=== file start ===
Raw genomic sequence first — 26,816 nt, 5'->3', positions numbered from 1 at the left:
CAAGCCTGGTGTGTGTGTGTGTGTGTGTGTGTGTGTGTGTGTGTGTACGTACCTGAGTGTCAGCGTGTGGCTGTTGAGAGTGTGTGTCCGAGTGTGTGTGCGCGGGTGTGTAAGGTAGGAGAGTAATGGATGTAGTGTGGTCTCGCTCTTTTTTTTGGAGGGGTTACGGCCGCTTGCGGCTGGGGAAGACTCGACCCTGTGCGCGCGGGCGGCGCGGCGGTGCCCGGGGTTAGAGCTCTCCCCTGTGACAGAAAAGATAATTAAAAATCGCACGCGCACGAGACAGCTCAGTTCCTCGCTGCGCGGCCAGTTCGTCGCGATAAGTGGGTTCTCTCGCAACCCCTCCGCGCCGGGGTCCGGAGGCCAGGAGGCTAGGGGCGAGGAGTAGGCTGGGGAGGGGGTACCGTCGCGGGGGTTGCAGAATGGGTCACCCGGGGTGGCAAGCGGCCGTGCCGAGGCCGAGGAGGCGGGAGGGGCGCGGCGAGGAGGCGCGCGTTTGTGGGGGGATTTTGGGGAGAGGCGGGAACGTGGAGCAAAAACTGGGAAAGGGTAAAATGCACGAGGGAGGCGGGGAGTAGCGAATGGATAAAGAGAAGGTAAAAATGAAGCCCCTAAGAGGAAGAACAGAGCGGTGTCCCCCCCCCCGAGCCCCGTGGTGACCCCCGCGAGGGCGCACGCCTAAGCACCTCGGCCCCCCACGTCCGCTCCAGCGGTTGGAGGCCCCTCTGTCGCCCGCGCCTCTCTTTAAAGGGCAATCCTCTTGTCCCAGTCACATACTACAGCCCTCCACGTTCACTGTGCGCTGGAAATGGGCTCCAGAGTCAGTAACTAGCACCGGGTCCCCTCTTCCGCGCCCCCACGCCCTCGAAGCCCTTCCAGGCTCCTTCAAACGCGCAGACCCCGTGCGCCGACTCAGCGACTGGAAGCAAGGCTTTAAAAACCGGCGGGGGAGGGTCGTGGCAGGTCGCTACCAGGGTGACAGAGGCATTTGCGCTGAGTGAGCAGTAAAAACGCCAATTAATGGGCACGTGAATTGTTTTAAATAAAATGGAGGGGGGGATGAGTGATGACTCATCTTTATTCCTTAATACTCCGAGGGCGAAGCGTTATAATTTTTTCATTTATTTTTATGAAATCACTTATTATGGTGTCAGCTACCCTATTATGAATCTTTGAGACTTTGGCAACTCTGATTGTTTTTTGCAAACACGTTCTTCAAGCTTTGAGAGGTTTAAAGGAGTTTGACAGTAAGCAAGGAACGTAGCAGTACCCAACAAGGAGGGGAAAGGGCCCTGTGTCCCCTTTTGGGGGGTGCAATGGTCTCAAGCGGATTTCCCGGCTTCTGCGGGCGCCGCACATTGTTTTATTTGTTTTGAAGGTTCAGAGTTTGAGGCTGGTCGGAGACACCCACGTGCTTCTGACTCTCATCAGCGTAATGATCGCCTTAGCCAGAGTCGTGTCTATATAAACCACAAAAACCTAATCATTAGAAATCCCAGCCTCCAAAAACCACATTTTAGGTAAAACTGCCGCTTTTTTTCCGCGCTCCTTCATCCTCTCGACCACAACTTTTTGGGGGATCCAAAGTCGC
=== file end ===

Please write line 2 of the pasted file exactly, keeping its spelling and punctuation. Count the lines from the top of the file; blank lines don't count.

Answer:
CAAGCCTGGTGTGTGTGTGTGTGTGTGTGTGTGTGTGTGTGTGTGTACGTACCTGAGTGTCAGCGTGTGGCTGTTGAGAGTGTGTGTCCGAGTGTGTGTGCGCGGGTGTGTAAGGTAGGAGAGTAATGGATGTAGTGTGGTCTCGCTCTTTTTTTTGGAGGGGTTACGGCCGCTTGCGGCTGGGGAAGACTCGACCCTGTGCGCGCGGGCGGCGCGGCGGTGCCCGGGGTTAGAGCTCTCCCCTGTGACAGAAAAGATAATTAAAAATCGCACGCGCACGAGACAGCTCAGTTCCTCGCTGCGCGGCCAGTTCGTCGCGATAAGTGGGTTCTCTCGCAACCCCTCCGCGCCGGGGTCCGGAGGCCAGGAGGCTAGGGGCGAGGAGTAGGCTGGGGAGGGGGTACCGTCGCGGGGGTTGCAGAATGGGTCACCCGGGGTGGCAAGCGGCCGTGCCGAGGCCGAGGAGGCGGGAGGGGCGCGGCGAGGAGGCGCGCGTTTGTGGGGGGATTTTGGGGAGAGGCGGGAACGTGGAGCAAAAACTGGGAAAGGGTAAAATGCACGAGGGAGGCGGGGAGTAGCGAATGGATAAAGAGAAGGTAAAAATGAAGCCCCTAAGAGGAAGAACAGAGCGGTGTCCCCCCCCCCGAGCCCCGTGGTGACCCCCGCGAGGGCGCACGCCTAAGCACCTCGGCCCCCCACGTCCGCTCCAGCGGTTGGAGGCCCCTCTGTCGCCCGCGCCTCTCTTTAAAGGGCAATCCTCTTGTCCCAGTCACATACTACAGCCCTCCACGTTCACTGTGCGCTGGAAATGGGCTCCAGAGTCAGTAACTAGCACCGGGTCCCCTCTTCCGCGCCCCCACGCCCTCGAAGCCCTTCCAGGCTCCTTCAAACGCGCAGACCCCGTGCGCCGACTCAGCGACTGGAAGCAAGGCTTTAAAAACCGGCGGGGGAGGGTCGTGGCAGGTCGCTACCAGGGTGACAGAGGCATTTGCGCTGAGTGAGCAGTAAAAACGCCAATTAATGGGCACGTGAATTGTTTTAAATAAAATGGAGGGGGGGATGAGTGATGACTCATCTTTATTCCTTAATACTCCGAGGGCGAAGCGTTATAATTTTTTCATTTATTTTTATGAAATCACTTATTATGGTGTCAGCTACCCTATTATGAATCTTTGAGACTTTGGCAACTCTGATTGTTTTTTGCAAACACGTTCTTCAAGCTTTGAGAGGTTTAAAGGAGTTTGACAGTAAGCAAGGAACGTAGCAGTACCCAACAAGGAGGGGAAAGGGCCCTGTGTCCCCTTTTGGGGGGTGCAATGGTCTCAAGCGGATTTCCCGGCTTCTGCGGGCGCCGCACATTGTTTTATTTGTTTTGAAGGTTCAGAGTTTGAGGCTGGTCGGAGACACCCACGTGCTTCTGACTCTCATCAGCGTAATGATCGCCTTAGCCAGAGTCGTGTCTATATAAACCACAAAAACCTAATCATTAGAAATCCCAGCCTCCAAAAACCACATTTTAGGTAAAACTGCCGCTTTTTTTCCGCGCTCCTTCATCCTCTCGACCACAACTTTTTGGGGGATCCAAAGTCGC